Water management is the most sensitive issue facing Central Asia with regard to regional cooperation, which, if not addressed properly could develop into a serious threat for the entire region in the medium-term. The region is having to cope with a range of water-related challenges all at once: the shrinking Aral Sea, upstream and downstream countries in discord over release regimes and distribution, competing energy and irrigation sectors, deteriorating water ecosystems and foreseen negative impacts of climate change. Last year’s exceptionally cold winter resulted in these problems becoming a compound (food, energy, and water) “crisis”, which was averted at the last minute.
The water issues are regional in nature and therefore cooperation at the regional level is critical if efficient progress and solutions are to be found. With this in mind, a special international conference, “Water Unites – Strengthening Regional Cooperation on Water Management in Central Asia” (Almaty, Kazakhstan, 17–18 November 2008), was organized by the Government of Germany, the United Nations Economic Commission for Europe (UNECE), the Executive Committee for the International Fund for Saving the Aral Sea (EC-IFAS) and the United Nations Development Programme (UNDP). The event – hosted by the Kazakh Executive Board of IFAS and the Government of Kazakhstan – was a follow-up to the first “Water Unites” conference (Berlin, 1 April 2008), which saw the launch of the “Berlin Water Process” by German Foreign Minister Frank-Walter Steinmeier. The Process is an important part of the water and environment pillar of the European Union’s Central Asia Strategy, which is coordinated by Italy and will be officially launched on 3 December in Ashgabat.
The conference importantly made a much needed step towards developing a comprehensive regional programme to address the water and energy crisis in Central Asia. The discussions offered a solid foundation for further constructive cooperation between the countries of the region, the various United Nations organizations and other members of the international development community.
The event was opened by UNECE Acting Executive Secretary, Mr. Paolo Garonna, who underlined that Central Asia could be at a tipping point thanks to concurrent positive developments seeing enhanced cooperation between Central Asian countries, United Nations organizations, the EU and local institutions. In this potentially new scenario, the UNECE Convention for the Protection and Use of Transboundary Watercourses and International Lakes (Water Convention) should be the basic reference for a reformed cooperation framework on transboundary waters. Ms. Kori Udovicki, Director for Europe and the Commonwealth of Independent States, UNDP, delivered a keynote address on the Central Asia Regional Risk Assessment, which is currently being prepared by UNDP. She underlined how the food, water and energy crisis in Central Asia is a major challenge for the subregion’s Governments, yet at the same time presents an opportunity to look beyond short-term problems to find long-term, win-win solutions. Ms. Hedi Wegener, Member of the Bundestag and Head of its German-Central Asian Parliamentary Group, introduced the main objectives and activities of the "Berlin Water Process".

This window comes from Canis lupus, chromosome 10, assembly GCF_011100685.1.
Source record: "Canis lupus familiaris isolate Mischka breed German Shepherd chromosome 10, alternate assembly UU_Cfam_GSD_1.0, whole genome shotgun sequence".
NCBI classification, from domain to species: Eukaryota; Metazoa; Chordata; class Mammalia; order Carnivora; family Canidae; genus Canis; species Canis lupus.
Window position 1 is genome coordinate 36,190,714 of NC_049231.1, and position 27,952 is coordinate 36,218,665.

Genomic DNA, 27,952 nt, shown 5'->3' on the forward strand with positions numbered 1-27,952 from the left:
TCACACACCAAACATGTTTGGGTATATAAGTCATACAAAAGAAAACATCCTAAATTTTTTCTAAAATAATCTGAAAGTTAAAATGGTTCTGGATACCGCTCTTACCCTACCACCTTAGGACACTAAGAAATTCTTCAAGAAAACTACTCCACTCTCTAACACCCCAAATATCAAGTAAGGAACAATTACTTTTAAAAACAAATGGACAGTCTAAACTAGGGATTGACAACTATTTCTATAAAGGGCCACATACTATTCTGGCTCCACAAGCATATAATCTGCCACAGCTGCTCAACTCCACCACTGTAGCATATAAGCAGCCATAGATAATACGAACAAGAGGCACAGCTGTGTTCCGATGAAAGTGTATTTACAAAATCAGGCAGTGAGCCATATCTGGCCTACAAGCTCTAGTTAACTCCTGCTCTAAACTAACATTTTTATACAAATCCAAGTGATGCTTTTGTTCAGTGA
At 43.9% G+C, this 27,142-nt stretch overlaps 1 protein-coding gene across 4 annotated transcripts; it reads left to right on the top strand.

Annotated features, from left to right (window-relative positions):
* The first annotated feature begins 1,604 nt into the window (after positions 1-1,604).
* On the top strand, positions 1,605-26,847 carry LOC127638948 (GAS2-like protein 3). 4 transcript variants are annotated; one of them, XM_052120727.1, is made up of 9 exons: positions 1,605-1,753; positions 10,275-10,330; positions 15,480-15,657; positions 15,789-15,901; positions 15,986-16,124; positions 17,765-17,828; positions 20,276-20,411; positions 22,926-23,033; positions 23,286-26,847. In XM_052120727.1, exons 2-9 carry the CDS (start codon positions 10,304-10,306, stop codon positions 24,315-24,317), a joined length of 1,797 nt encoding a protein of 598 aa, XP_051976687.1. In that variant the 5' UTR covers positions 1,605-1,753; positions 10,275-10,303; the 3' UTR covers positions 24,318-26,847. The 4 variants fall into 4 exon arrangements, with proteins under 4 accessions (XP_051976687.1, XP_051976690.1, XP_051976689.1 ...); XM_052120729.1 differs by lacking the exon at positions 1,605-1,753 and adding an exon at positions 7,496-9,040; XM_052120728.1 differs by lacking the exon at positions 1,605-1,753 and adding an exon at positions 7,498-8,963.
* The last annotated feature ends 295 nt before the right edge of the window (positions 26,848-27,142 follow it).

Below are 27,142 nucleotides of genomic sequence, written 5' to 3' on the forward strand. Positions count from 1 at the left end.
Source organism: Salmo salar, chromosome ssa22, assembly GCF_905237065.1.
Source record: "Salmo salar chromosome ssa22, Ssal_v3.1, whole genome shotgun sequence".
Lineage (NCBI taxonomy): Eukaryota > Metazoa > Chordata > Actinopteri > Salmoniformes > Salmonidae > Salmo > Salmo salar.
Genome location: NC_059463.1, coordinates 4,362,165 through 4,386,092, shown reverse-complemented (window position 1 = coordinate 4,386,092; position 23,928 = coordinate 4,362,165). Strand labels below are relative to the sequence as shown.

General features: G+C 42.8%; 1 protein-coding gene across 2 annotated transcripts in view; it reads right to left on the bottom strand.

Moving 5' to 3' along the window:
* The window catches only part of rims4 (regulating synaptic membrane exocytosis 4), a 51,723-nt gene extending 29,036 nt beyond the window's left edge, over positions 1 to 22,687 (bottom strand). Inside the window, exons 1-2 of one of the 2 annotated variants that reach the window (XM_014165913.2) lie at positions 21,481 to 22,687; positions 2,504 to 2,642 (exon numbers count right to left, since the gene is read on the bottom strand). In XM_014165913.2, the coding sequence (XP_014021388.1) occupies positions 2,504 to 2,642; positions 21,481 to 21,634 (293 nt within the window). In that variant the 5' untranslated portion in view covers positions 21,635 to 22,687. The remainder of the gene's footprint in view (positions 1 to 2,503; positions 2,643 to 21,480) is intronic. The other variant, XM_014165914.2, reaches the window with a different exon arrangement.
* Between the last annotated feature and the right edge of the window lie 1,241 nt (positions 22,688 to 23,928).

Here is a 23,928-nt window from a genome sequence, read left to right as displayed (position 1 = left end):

Other speakers included the EU Special Representative for Central Asia, Mr. Pierre Morel, Ambassador of France to Kazakhstan, who spoke in the capacity of the Presidency of the European Union; the head of the delegation of the European Commission; and the representative of Italy coordinating the water and environment pillar of the EU Strategy for Central Asia. The speakers emphasized the important contribution the German project would make to the implementation of this Strategy. Representatives of the Central Asian countries greatly appreciated the substantial assistance of the EU in strengthening cooperation in water resources management in the region.
Participants also heard reports from the Environment and Security Partnership (www.envsec.org) on the environmental risks in the eastern Caspian Sea region and on a proposed international framework to coordinate international assistance in integrated water resources management. The discussion focused on possible steps to modernize the legal foundation for water management and bolster water-related institutions in Central Asia on the basis of the framework and experiences of the UNECE Water Convention.
The event also marked the inauguration of EC-IFAS, which moved from Dushanbe to Almaty on the second day of the conference.
More details are available on the conference website: http://www.unece.org/env/water/meetings/Almaty_conference.htm.
For further information, please contact:
Mr. Bo Libert
UNECE Environment, Housing and Land Management Division
Palais des Nations
CH-1211 Geneva 10, Switzerland
Phone: +41 (0) 22 917 2396 / +41 (0) 79 444 4180
Fax: +41 (0) 22 917 0621